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Dr. Paul Lawson is a Senior Research Scientist at SPEC Incorporated. 

H received a B.S. degree in Electrical Engineering from Michigan State University in 1969 and M.S. and Ph.D. degrees in Atmospheric Science from the University of Wyoming in 1972 and 1988.

He has been heavily involved in the development of instrumentation and analysis of meteorological data for more than three decades.

Dr Lawson has also authored or co-authored over 100 peer-reviewed papers and has participated in over 50 meteorological field programs as scientist and/or Learjet pilot. 

Dr Lawson is a past member of the American Meteorological Society (AMS) committee on cloud physics, and a member of over twenty NASA and NSF science teams.

Project Brief:

“Microphysics of Convective Clouds and the Effects of Hygroscopic Seeding”

SPEC investigates a new approach to rain enhancement that leverages ice production processes in cumulus clouds.

When large “supercooled” drops – drops that remain unfrozen at temperatures below zero degrees Celsius - form in clouds and freeze, they emit tiny ice particles.

These tiny ice particles then collide with other large supercooled drops, producing an avalanche process that freezes the remaining large drops, producing small hail stones.

The hail stones then melt into rain after they fall into the warm sub-cloud layer.

Seeding in the updraft at cloud base with water attracting material can facilitate the development of large drops that are required to generate the natural secondary ice process.

Using sophisticated instrumented aircraft and radar, this experiment studies this process in cumulus clouds in the UAE, and evaluate the potential for rain enhancement.

The operations are conducted in collaboration with Dr Hugh Morrison of the National Center for Atmospheric Research (NCAR) and Dr Roelof Bruintjes of Advanced Radar Corporation (ARC).

NCAR is providing numerical modeling support for the project, while the ARC is assisting the researchers through the provision of a flight scientist and analysis of radar data. 


Research Progress:

Since the start of his project, Dr Lawson’s research team has systematically investigated cumulus clouds with a large range of cloud base temperatures and drop distributions. In July and August 2017, the American team employed a Learjet research aircraft to study work convective clouds over the US with cloud base temperatures ranging between -6 and +12 C.

The research campaign saw a total of 108 cloud penetrations conducted with the important goal of determining what combination of temperatures and drop size distributions could potentially be treated by cloud seeding to produce large drops leading to enhanced rainfall.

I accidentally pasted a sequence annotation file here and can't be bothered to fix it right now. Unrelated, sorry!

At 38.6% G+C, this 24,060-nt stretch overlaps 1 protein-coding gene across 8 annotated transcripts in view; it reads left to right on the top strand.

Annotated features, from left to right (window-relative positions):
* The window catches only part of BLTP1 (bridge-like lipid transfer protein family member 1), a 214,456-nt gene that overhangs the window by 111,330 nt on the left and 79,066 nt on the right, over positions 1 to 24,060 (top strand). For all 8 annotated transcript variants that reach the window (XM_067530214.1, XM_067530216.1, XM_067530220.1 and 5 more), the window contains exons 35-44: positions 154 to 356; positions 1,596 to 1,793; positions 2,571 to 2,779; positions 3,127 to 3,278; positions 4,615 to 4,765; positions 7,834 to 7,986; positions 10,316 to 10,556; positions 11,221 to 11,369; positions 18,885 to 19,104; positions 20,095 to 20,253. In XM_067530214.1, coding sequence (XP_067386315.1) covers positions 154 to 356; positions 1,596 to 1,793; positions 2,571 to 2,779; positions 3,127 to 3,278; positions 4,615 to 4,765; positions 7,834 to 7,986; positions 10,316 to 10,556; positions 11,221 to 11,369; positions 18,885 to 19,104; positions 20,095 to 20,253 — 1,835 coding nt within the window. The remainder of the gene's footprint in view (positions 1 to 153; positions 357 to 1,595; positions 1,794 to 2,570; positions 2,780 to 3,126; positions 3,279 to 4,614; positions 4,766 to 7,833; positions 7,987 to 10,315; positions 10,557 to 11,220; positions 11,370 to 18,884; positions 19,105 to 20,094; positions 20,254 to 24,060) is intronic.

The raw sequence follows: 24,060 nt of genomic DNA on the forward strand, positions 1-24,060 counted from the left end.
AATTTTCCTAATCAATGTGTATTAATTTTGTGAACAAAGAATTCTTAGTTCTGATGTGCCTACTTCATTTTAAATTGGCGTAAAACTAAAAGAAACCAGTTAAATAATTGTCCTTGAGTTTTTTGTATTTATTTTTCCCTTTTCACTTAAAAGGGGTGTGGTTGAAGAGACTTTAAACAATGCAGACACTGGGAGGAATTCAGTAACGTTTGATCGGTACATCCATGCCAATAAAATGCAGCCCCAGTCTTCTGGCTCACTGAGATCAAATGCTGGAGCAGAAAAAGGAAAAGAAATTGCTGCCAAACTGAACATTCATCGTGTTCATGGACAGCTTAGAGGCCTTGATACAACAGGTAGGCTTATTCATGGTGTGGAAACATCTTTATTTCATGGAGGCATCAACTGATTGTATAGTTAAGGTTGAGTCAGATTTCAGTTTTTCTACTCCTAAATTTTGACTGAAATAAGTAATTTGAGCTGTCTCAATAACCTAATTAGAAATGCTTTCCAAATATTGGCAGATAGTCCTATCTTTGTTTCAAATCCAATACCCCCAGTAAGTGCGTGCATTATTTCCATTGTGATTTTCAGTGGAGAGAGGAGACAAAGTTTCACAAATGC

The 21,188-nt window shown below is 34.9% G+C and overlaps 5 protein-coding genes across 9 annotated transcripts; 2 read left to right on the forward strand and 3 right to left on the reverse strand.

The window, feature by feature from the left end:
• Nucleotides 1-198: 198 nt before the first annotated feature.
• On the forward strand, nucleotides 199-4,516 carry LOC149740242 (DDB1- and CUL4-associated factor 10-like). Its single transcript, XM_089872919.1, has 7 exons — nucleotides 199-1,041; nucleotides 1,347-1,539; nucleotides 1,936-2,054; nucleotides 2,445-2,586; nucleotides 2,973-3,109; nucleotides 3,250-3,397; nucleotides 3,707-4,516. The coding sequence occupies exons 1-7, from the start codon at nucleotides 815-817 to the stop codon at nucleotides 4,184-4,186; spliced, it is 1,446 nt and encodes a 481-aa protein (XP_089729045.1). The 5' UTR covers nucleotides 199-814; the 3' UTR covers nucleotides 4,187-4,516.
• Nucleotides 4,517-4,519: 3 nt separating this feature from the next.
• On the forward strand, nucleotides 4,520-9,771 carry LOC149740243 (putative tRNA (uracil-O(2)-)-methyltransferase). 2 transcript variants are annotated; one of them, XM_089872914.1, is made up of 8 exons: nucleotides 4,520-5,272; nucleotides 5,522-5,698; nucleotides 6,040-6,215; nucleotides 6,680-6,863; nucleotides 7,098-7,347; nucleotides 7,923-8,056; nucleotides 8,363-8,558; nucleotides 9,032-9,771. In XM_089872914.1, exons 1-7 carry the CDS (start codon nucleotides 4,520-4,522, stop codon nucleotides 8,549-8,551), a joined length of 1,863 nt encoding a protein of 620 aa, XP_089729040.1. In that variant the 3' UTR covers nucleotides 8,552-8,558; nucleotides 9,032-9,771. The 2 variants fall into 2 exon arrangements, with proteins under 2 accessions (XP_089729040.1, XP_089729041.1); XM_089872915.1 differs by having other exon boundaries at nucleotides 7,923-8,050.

The team has also been analyzing NCM radar data to identify optimal locations and times of day for a UAE flight campaign set to be conducted as part of a field project in 2019. The results gathered to date show that about 95% or first radar echoes (i.e., precipitation sized particles) occur in Omani airspace about 50 km east of the Al Ain airport.

A theoretical and numerical modeling study of the ascent rate of cloud thermals was also carried out. The results from this work was recently published in the Journal of the Atmospheric Sciences.

In addition, a Learjet 35A purchased for the UAEREP project has been converted to a research aircraft through gaining FAA approval for the installation of a suite of microphysical instruments.

To enable the use of these instruments, the aircraft was required to undergo extensive upgrades to its avionics.


Dr Lawson’s project is running according to plan with much of the foundational work nearing completion. In preparation for their field work in the UAE, the research support team at the NCAR is currently improving and refining the modeling schemes that will be used for cloud simulations over the UAE.

The team are incorporating these modeling studies and refinements of their Learjet aircraft and scientific instruments in preparation for their 2019 field project in the UAE.

The third year of this project will therefore be devoted to data analysis and numerical modeling, with the overarching objective being to determine what types of cumulus clouds are suitable for enhancing rain via hygroscopic seeding. 


For more information on the project please visit:

Full Report - PDF document.